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February 2018

The Stunt Man

thestuntman.jpg‭By Trent Bouts

Revered board member Dick Stuntz set to take over as NGCOA President

They say there’s no such thing as a free lunch, and no one need remind Dick Stuntz. He’s still working off a dinner the NGCOA picked up the tab for on a cold Kansas night a decade ago. Over that meal, Stuntz was asked if he ever considered serving on the board. To that point, he hadn’t. While he did own a nine-hole facility, half of another 18-hole course and a “very small” minority share in a 36-hole operation, Stuntz says, “These were not full-time professional endeavors.”

Instead, his “day job” at the time was as the golf course superintendent at Alvamar Golf Club in Lawrence, Kansas, the facility where he was one among 100 owners. Still, that background was part of what made Stuntz an intriguing candidate in the eyes of NGCOA’s director of membership at the time, Jay Karen.

“I considered myself a bit of a board whisperer,” says Karen, now NGCOA’s chief executive officer. “In my role, I traveled probably more than anyone on staff. I was so close to so many members I could get a feel for people who could be good candidates. We were always keen on having single-course operators as the heart and soul of our governance. I’d met Dick and talked with him at various events over the years and thought he would be a fantastic candidate.”

After some pleasantries and general chitchat, their dinner conversation soon turned to business. The back and forth solidified everything Karen suspected of Stuntz. “Everything about him quickly confirmed that he was a salt-of-the-earth guy, very level-headed with a real passion for the game and for the business. He demonstrated a deep sophistication on the issues in the industry. I left thinking, ‘This guy would be phenomenal.’”

It was a good call. This month, 11 years after that meal, Stuntz becomes president of NGCOA, an office he will occupy for two years. Karen may have been an early champion on his behalf, but Stuntz earned respect and passage through the board entirely on his own merit. Karen departed NGCOA just a few months after that night in Kansas. “Dick and I joke about it all the time, that I roped him into this then left,” he says.

It wasn’t until Karen returned as CEO in October 2015 that he first witnessed Stuntz in action in the boardroom. “I look around the table at these Peter Hills (Billy Casper Golf) and the Jim Hinckleys (Century Golf Partners), these large corporate executives, and Dick’s is arguably one of the smallest businesses in the room,” Karen says. “But he plays a real King Solomon role. We bat around and debate issues, and Dick has great talent for absorbing all sides and finding a real balance to our problem solving. He’s generally quiet, but when he has something to say it is always meaningful and everybody listens. That’s very valuable, especially in the chair position.”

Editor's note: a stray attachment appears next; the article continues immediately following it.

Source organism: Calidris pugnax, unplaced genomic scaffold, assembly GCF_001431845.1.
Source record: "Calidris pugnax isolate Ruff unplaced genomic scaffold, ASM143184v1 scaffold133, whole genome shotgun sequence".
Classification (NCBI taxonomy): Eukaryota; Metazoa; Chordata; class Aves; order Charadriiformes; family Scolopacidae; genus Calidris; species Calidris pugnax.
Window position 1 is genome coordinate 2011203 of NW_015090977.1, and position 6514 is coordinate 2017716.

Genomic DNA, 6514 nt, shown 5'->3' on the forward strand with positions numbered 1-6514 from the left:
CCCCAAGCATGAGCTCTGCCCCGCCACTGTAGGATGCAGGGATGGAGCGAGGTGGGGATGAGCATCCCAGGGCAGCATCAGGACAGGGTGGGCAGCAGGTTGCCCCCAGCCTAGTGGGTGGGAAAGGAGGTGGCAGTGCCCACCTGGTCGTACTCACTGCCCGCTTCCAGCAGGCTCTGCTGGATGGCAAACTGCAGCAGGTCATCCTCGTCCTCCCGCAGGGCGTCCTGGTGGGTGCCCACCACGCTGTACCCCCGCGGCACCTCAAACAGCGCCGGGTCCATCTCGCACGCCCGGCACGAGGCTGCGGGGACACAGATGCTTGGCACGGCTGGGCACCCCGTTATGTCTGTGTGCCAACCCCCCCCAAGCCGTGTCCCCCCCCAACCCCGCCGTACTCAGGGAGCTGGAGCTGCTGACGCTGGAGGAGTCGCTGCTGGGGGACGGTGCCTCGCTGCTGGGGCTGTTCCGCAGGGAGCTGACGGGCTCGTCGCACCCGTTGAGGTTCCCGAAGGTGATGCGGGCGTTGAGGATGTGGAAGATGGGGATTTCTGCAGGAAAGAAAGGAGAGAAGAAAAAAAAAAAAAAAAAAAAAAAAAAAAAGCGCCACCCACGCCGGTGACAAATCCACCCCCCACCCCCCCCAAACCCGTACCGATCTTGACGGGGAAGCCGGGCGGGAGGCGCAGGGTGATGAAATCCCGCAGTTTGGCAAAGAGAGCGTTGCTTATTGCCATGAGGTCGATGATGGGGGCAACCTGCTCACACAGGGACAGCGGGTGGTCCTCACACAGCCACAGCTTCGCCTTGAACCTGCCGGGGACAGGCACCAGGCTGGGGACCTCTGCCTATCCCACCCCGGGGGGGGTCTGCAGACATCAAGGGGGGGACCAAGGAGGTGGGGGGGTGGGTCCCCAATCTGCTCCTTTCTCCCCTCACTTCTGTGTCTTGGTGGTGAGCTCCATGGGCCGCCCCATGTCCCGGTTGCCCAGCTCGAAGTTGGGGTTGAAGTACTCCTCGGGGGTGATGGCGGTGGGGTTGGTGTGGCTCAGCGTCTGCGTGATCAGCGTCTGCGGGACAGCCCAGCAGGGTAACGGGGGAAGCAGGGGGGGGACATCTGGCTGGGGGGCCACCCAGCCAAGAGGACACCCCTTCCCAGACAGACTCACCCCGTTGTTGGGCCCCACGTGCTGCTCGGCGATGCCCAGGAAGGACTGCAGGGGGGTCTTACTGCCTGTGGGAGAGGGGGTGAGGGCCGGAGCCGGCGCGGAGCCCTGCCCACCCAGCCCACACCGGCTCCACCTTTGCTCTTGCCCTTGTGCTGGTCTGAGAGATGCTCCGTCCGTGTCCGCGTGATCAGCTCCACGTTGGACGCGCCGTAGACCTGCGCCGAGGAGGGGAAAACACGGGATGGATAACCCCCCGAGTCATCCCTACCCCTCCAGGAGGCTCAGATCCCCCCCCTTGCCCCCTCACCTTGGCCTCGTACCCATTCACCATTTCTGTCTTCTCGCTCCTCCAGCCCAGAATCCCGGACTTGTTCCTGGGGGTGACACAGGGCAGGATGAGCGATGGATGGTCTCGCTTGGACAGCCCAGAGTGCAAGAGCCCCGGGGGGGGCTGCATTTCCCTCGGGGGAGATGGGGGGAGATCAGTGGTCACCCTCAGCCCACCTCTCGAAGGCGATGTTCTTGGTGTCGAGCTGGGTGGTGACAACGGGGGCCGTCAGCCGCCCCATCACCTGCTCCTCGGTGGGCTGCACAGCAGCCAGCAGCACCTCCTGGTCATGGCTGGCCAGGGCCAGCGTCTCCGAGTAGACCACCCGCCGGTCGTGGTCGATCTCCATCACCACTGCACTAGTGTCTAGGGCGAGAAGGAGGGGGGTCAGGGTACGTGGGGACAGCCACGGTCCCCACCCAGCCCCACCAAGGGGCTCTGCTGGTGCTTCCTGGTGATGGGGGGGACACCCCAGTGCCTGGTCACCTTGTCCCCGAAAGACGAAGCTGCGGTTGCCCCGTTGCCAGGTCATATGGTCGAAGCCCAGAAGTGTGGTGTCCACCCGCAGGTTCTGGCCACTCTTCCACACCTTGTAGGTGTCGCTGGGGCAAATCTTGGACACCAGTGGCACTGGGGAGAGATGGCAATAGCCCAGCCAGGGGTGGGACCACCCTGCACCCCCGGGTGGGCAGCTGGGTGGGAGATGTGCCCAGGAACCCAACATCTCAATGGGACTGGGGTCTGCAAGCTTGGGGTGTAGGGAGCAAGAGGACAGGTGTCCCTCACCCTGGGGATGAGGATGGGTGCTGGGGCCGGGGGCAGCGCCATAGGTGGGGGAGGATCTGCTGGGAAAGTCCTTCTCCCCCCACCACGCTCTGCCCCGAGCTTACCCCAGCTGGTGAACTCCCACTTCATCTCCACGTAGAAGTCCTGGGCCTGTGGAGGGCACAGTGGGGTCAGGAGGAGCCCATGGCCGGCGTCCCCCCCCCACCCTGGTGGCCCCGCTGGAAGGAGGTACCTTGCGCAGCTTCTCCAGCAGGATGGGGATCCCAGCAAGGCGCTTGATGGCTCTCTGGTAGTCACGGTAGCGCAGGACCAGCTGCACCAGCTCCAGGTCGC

For his part, Stuntz saw none of it coming. Not the invitation to dinner—“I was very surprised”—let alone the reason for it, nor even, if you go back far enough, the prospect of becoming a golf course owner in the first place.

By his own admission, Stuntz was very raw in his first year as a superintendent at Ames Country Club in Ames, Iowa, about 100 miles from the small family farm he grew up on. His father came to visit and see what the son’s new role was all about.

They were touring the course. “He asked me some questions about the industry and the business and he thought a bit and said, ‘Well, maybe someday you’d like to own a golf course yourself,’” Stuntz recalls. “It’s funny how clearly I remember that. It was kind of shocking. I shook my head and was kind of, ‘My gosh, what are you talking about?’”

Stuntz was only 24 at the time and still getting used to the idea that his future wasn’t on the farm after all. He’d gone to Iowa State to study animal science thinking that’s where he would end up, raising turkeys, corn and soy beans like his dad. In the back of his mind there was a vague notion of perhaps one day playing golf professionally. He did qualify for the NCAA Championships in his junior year but failed to make the cut.

“I had some success I suppose, but certainly not at the level where anybody would think I could make a living at it,” he says. He never even considered golf course maintenance until a chance conversation with a golfing friend who was studying agronomy with an emphasis on turfgrass management.

“He told me he was going to graduate and become an assistant golf course superintendent and gave me a run down on the profession, which, quite frankly, I was very unaware of,” Stuntz recalls. “But, my gosh, when he told me all about it, I went and changed my major the next day. That’s what really got me started on this track.”